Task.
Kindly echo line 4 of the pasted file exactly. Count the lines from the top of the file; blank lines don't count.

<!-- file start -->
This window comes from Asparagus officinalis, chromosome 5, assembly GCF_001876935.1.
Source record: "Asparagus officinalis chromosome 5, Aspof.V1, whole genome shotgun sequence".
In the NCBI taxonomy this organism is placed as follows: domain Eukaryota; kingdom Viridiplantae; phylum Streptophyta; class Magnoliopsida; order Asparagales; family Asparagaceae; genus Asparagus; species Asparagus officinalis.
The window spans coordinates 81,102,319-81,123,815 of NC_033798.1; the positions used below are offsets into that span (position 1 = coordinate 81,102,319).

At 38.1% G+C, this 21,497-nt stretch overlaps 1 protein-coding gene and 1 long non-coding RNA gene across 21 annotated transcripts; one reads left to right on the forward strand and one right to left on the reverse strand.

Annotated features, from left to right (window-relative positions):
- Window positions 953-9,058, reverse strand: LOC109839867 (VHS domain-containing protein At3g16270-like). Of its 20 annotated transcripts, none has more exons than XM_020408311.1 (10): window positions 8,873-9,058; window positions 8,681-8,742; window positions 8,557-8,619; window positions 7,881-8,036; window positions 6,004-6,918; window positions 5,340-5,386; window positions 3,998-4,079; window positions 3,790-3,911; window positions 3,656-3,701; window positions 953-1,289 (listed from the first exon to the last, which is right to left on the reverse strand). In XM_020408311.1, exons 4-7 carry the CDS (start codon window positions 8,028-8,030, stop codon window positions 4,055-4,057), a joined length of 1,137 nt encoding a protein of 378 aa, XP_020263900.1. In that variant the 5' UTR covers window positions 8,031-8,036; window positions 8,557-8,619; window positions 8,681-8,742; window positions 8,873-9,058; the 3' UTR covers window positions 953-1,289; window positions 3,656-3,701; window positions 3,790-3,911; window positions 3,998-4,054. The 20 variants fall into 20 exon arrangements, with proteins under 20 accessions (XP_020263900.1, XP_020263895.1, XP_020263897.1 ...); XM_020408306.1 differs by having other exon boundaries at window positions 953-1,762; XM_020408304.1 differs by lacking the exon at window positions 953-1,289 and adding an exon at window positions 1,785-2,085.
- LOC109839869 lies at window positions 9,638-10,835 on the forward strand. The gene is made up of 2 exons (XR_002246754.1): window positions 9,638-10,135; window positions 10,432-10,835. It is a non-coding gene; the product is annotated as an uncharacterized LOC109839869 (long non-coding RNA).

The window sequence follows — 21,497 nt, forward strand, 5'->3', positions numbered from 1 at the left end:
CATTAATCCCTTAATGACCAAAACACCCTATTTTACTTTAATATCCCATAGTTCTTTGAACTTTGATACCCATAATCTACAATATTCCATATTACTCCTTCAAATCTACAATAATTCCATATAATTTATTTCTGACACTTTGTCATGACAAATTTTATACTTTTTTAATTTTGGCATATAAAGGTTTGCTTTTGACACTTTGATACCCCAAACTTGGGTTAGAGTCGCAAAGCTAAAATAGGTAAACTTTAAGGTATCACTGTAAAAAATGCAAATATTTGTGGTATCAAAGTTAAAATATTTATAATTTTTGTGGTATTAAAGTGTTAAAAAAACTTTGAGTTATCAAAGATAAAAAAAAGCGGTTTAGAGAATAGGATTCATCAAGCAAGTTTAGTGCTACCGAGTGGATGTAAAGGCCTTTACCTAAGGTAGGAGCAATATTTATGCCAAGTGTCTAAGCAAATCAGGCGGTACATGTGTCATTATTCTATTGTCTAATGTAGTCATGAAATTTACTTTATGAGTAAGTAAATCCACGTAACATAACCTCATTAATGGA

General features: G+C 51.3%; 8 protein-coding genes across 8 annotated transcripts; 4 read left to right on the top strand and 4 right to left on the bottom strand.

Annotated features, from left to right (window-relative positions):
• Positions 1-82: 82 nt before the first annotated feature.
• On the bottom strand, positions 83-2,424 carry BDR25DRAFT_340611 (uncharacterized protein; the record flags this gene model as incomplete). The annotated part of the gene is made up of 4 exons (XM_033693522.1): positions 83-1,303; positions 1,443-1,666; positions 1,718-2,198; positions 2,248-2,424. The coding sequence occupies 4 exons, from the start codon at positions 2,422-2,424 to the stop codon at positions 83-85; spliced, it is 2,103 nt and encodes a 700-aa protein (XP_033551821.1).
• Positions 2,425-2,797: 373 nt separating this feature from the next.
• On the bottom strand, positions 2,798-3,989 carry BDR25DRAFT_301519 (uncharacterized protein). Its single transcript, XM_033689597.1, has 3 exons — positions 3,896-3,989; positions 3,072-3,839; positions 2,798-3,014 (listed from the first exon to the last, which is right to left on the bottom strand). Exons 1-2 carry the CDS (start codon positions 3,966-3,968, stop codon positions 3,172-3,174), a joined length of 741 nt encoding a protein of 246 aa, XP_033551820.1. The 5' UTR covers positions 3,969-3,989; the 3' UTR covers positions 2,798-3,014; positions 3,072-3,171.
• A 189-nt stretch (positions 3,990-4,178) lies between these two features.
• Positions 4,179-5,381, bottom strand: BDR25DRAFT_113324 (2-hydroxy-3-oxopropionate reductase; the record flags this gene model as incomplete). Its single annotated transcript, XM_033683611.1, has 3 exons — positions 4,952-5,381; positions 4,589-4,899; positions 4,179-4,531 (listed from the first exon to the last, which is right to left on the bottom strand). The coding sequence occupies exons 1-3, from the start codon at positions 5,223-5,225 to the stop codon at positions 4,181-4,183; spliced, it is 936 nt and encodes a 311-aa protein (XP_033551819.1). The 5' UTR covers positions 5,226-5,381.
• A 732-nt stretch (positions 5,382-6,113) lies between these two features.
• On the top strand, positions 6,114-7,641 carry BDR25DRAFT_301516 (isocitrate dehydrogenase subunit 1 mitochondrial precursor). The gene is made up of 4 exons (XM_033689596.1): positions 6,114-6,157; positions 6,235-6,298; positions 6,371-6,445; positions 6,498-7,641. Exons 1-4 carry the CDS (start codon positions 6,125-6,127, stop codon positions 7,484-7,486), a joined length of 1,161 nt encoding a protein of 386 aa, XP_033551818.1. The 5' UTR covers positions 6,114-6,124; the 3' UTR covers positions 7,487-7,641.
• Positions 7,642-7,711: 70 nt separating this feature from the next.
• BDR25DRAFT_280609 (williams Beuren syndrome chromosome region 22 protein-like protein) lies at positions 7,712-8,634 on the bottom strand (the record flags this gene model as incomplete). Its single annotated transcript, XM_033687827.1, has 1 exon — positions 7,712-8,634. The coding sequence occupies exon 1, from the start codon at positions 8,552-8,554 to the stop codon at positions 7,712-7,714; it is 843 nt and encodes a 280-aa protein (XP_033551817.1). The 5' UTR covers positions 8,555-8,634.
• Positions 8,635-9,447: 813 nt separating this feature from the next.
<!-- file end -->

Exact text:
The window spans coordinates 81,102,319-81,123,815 of NC_033798.1; the positions used below are offsets into that span (position 1 = coordinate 81,102,319).